Feeding habits of the Roan Antelope (Hippotragus equinus desmarest, 1804) in Gbele resource reserve.

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June, 2016
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Knowledge on the food habits of range animals is an essential tool for rangers and other range scientists for effective and sustainable management of rangeland and its resources. Such information provides a greater opportunity to assess the diet of animals and to evaluate any potential competition for forage among herbivores. However, there is no substantive data on the food habits of herbivores in Gbele Resource Reserve. The study was therefore conducted to identify forage species consumed by the roan antelope and to assess whether seasonal changes affect the diet and feeding habits of the roan antelope in the study area. It was also intended to create a database on the epidermal structures of the different plant species to aid the identification of forage species in the faecal matter of the roan antelope in the study area. Four nested quadrats of 50m by 50m and 3m by 3m were systematically laid at an interval of 200m to sample trees/browse, grasses and forbs respectively. The scraping method was used to study the foliar epidermal characteristics of plants. Thirty (30) faecal samples were collected monthly along transect lines and were identified by the shape of pellets and nearby hoof prints. Microhistological faecal analysis technique was used to analyse the faecal matter. The adaxial epidermis of grass and browse were generally characterised by little or no stomata except forbs species. Numerous stomata ranging from low-dome to high-dome subsidiary cell shape were however found on the abaxial epidermis of all plant species. Among the plant species identified in faecal matter, Andropogon gayanus, Hyparrhenia spp, Hyperthelia dissoluta, Gardenia spp and Afzelia africana were the most dominant forage species in the diet of the roan antelope. There were inter-seasonal and intra-species differences (p > 0.05) in the consumption of plant species in all the three forages (grass, browse and forbs). The proportions of the three forage types in the diet indicated that roans are mixed-feeders. The results also suggested that, seasonal changes and forage type influence the feeding habit and diet of the roan antelope. Further research should therefore be conducted over an extended period to determine the trend of the feeding habits of the roan antelope.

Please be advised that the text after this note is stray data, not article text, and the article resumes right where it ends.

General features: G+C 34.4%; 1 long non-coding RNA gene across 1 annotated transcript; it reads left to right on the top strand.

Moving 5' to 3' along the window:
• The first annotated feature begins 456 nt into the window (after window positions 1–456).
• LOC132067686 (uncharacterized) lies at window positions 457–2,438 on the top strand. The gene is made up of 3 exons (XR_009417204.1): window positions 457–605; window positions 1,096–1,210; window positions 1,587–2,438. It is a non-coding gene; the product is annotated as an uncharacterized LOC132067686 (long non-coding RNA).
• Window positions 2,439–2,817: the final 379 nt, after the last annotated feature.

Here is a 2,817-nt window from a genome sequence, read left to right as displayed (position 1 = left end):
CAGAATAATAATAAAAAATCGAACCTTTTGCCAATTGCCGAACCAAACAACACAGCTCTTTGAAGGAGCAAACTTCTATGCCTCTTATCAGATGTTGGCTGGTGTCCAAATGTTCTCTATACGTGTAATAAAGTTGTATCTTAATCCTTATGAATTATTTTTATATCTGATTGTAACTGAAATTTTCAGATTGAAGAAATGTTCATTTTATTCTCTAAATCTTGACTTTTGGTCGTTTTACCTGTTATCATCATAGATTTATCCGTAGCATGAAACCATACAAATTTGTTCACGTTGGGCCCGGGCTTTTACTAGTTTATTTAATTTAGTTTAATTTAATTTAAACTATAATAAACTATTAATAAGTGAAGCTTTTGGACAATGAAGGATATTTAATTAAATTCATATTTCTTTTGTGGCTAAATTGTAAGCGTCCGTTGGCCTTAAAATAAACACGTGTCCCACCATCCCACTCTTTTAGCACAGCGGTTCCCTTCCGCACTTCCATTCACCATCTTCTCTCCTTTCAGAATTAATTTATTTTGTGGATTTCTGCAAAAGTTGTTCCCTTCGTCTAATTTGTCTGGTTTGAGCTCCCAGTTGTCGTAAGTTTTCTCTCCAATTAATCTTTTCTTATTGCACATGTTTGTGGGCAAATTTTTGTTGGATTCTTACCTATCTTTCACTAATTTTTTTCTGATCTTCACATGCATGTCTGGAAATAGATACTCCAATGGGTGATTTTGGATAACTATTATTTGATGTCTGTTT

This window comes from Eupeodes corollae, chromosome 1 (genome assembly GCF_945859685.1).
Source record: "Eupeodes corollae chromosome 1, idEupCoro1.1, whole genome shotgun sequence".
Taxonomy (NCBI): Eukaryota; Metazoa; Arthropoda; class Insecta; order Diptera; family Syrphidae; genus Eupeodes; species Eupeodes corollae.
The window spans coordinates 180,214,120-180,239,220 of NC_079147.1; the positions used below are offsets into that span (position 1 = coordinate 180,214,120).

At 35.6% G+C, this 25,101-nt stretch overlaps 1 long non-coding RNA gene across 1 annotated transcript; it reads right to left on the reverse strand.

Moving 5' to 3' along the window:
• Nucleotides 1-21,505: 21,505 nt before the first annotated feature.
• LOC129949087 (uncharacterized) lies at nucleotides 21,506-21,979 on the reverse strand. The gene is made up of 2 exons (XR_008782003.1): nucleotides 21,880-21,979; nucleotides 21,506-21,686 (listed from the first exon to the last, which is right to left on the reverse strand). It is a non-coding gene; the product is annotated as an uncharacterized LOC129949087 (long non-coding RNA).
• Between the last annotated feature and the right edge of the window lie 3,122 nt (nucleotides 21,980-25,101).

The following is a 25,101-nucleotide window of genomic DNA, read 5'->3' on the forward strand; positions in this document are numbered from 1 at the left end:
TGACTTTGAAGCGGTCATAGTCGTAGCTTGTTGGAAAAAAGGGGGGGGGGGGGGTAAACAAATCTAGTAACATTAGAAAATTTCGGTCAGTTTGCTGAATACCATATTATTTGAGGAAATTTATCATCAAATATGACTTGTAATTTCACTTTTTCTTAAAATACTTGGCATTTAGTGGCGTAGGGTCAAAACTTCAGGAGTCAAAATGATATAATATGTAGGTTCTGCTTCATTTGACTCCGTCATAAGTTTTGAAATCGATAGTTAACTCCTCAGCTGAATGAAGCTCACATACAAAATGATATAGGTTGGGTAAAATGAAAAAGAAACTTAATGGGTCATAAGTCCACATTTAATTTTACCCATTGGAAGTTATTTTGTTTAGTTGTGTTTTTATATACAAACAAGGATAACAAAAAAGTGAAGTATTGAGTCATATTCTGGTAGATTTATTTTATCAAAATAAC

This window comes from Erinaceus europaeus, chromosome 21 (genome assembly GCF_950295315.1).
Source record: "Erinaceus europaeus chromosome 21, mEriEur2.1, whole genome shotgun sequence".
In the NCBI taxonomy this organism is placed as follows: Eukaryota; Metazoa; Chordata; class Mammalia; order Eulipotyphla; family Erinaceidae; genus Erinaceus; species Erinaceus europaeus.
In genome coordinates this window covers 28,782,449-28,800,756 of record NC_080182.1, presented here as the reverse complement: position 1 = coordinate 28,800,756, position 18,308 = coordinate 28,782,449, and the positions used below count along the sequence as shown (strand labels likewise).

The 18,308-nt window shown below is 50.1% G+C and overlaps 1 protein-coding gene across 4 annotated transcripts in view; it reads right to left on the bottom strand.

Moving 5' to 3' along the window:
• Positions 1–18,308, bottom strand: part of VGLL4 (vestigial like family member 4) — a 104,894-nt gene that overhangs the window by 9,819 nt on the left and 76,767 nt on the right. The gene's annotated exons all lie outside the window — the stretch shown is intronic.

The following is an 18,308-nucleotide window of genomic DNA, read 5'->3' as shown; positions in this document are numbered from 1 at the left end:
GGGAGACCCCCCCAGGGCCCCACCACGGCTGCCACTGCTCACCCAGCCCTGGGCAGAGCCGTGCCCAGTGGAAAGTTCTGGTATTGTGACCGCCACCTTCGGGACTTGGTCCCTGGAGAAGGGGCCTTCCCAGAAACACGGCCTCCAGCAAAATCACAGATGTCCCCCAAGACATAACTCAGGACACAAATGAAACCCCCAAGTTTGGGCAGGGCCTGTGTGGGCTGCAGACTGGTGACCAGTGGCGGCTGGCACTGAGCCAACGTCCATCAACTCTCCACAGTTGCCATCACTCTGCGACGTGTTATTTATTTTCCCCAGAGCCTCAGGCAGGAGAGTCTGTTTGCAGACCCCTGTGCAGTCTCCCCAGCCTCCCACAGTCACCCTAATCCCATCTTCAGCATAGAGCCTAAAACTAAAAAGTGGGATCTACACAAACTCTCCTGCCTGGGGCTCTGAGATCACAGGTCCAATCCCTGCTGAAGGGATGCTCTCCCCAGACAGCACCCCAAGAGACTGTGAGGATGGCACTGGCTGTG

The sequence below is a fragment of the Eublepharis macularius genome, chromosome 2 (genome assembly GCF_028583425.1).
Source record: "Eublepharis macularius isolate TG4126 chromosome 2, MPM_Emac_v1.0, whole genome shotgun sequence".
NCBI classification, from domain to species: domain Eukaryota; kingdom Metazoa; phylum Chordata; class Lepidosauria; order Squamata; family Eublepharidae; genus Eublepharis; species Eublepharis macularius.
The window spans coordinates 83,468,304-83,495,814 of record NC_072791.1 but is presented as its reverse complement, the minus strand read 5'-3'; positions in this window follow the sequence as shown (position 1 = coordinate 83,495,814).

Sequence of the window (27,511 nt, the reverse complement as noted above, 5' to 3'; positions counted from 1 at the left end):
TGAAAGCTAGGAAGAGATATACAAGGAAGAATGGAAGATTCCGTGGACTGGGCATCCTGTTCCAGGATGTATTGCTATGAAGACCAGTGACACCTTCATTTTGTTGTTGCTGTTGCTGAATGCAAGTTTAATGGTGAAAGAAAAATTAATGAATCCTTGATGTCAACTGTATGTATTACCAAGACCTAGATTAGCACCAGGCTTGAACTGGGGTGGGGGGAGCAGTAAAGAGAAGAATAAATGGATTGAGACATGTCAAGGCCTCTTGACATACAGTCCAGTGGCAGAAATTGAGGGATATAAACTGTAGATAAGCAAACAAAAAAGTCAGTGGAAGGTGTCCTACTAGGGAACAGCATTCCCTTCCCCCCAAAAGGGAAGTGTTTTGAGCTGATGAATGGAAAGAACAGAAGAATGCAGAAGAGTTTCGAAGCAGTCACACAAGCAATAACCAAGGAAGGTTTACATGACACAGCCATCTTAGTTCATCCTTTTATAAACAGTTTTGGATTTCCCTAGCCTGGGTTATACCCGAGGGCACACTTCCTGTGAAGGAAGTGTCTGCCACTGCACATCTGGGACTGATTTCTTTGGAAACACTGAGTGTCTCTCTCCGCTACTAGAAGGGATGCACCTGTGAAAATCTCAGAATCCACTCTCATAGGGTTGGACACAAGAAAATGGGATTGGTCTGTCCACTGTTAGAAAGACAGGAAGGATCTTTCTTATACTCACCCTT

A thesis submitted to the Department of Wildlife and range management in partial fulfillment of the requirements for the award of a Master of Philosophy degree MPhil. in Wildlife and Range management,